By Anna Hammerich Thysen
Chairman: Kjeld Schmiegelow
Opponent: Klaus Gottlob Müller
Opponent: Maria Jenmalm
Asthma, allergies, and autoimmune disease are common chronic diseases of the western world. The disease etiologies remains unknown, but are believed to be a combination of genetic predisposition and environmental exposure. Disease incidence has increased in recent decades and the diseases are thought to be programmed in utero supporting a role of the early environment. The aim of the present PhD thesis was to study if known risk factors are imprinted in the immune system of newborns. The hypotheses were that cesarean section and season of birth would influence the immune signature in early life. Both are known to be associated with disease. We analyzed the distribution of circulating immune cells from cord blood in the children part of the ongoing unselected COPSAC2010 birth cohort by multi-color flow cytometry. Moreover, airway mucosal
cytokines and chemokines of 1-month-old children were studied as an immunological model of a target organ for later disease development.
We found a different distribution of circulating immune cells in newborns delivered by cesarean section as compared to natural birth. Infants born by cesarean section showed elevated frequencies of BDCA-3+ dendritic cells and CD25+CD127low/-regulatory T cells, but lower frequencies of neutrophils. The divergent immune cell compartment was associated to low gestational age for children born by pre-labor cesarean section, but not for other delivery modes. The results suggest the occurrence of immune programming at birth and that delivery before full immune maturation as in the case of pre-labor cesarean section have graver effects. We found an association between season of birth and the distribution of circulating immune cells in cord blood with a general pattern of up-regulation during the winter period. This was mirrored in the signature of immune mediators in the airway epithelial lining fluid. The distribution of cord blood immune cells and airway inflammatory mediators was skewed towards Th1 and Th17 responses in winter and spring births and towards Th2 responses in newborns from fall term. We speculate that the seasonal-related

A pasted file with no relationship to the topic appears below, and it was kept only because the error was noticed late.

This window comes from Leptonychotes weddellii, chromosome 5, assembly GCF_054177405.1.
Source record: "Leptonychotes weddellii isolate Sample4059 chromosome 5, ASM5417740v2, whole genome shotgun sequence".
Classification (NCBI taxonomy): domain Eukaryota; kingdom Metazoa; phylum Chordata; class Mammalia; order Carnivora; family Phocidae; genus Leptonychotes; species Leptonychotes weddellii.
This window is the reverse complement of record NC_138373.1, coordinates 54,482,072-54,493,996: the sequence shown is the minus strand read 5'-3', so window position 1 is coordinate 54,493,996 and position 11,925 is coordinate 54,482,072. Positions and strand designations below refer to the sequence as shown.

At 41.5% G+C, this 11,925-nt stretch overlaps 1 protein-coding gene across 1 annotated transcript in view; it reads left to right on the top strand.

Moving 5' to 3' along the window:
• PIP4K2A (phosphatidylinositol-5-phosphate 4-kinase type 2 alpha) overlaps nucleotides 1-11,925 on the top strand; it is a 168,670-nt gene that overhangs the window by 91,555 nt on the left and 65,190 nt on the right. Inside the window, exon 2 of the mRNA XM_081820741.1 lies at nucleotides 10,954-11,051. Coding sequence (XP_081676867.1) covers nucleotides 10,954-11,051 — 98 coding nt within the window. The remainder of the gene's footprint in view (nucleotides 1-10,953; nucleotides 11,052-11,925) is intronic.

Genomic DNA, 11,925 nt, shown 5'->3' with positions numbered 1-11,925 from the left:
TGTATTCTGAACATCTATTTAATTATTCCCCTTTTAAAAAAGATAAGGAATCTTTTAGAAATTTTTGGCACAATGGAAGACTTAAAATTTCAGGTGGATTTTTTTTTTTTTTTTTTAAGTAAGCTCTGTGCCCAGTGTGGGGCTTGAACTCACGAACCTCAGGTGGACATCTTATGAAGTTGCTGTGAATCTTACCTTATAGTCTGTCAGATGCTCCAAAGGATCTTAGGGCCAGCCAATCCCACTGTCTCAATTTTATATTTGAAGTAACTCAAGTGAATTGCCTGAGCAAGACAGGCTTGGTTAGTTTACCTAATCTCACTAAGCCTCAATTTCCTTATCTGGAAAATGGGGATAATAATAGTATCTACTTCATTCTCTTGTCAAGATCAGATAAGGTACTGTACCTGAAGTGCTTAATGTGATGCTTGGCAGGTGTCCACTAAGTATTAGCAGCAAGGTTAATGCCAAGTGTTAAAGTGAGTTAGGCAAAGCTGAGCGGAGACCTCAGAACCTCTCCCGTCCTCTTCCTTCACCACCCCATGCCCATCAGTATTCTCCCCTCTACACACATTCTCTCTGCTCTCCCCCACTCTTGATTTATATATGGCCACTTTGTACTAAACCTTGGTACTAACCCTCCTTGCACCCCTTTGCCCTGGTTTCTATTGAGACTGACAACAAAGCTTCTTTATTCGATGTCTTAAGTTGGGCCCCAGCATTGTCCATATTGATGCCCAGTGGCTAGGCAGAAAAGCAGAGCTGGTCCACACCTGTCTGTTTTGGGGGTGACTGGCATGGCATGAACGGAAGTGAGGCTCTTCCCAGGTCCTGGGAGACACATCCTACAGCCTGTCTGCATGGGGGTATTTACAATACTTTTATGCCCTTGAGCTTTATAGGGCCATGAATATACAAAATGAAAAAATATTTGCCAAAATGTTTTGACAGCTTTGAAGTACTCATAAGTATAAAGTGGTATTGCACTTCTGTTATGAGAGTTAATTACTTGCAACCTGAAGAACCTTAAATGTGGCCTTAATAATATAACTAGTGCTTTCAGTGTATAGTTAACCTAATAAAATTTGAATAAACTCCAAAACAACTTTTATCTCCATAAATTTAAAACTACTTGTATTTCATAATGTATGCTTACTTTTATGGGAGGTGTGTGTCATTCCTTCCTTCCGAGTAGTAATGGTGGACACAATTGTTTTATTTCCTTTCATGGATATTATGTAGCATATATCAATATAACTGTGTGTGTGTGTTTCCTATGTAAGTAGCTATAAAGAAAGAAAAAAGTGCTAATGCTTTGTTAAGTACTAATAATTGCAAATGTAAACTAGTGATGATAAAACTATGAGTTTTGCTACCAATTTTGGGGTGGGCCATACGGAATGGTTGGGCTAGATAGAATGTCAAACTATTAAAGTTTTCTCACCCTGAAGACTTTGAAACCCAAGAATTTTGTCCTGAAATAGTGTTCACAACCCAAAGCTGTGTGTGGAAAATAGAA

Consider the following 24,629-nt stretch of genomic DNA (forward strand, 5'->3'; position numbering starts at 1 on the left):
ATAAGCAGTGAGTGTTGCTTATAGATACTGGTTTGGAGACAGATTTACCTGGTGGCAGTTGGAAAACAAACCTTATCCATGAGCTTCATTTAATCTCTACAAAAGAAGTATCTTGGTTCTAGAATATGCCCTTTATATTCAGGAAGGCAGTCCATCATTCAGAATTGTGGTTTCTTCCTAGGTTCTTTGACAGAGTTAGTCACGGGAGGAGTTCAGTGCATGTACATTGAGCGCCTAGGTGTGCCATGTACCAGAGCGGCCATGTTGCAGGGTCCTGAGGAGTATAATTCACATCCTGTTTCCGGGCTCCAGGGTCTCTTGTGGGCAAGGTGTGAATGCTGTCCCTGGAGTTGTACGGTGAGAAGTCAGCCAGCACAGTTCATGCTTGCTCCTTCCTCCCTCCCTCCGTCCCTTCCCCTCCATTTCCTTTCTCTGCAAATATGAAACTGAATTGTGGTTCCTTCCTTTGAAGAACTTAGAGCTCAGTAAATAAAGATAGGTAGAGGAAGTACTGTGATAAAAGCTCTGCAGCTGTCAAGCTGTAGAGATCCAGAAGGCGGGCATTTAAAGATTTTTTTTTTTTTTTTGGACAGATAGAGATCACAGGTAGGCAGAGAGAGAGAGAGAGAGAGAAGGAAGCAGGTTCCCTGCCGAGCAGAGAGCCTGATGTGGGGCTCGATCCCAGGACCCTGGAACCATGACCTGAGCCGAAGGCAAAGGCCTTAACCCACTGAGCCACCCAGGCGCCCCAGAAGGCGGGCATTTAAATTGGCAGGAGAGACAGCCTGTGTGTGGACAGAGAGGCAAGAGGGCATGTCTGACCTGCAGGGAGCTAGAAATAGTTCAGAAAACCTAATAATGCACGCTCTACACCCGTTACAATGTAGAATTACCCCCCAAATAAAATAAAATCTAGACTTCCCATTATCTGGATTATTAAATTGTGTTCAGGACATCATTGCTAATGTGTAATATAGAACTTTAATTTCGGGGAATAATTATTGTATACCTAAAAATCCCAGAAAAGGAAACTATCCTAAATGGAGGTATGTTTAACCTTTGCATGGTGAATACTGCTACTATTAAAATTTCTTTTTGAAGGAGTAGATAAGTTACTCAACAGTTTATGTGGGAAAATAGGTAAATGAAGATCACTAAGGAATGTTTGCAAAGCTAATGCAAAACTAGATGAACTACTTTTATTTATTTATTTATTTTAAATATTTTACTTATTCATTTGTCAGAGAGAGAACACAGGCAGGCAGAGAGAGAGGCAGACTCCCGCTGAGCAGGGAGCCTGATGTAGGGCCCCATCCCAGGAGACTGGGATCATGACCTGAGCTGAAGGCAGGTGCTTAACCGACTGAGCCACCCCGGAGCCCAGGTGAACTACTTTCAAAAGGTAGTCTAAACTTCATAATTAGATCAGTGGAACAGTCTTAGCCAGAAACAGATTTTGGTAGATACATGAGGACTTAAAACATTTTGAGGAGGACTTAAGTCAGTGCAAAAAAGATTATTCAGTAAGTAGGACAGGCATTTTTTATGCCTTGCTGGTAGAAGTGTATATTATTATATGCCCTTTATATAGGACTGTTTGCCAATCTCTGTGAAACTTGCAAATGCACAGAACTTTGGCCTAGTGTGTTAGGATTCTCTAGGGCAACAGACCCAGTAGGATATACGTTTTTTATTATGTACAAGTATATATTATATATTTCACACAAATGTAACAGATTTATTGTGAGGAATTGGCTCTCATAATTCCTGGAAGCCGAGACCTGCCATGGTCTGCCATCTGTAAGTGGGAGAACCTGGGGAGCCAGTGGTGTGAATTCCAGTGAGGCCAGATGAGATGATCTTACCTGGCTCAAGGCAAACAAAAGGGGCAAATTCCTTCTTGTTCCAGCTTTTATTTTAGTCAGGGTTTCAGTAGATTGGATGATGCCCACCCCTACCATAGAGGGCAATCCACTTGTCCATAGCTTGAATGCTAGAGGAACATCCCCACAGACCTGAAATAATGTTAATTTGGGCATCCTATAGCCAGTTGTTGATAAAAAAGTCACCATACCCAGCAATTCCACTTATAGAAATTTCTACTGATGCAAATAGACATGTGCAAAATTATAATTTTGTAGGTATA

maternal exposome is reflected in the newborn immune system. These data supports the notion that environmental factors imprints immunological variation already in the perinatal life. In conclusion, studies on early immunological priming may be critical in order to understanding early
disease programming and subsequent to be able to direct future research on disease preventative strategies. We identified mode of delivery and birth season as important risk factors acting on the perinatal immune system. Collectively, our results suggest that the neonatal immune system may be imprinted in perinatal life by known risk factors for later disease development.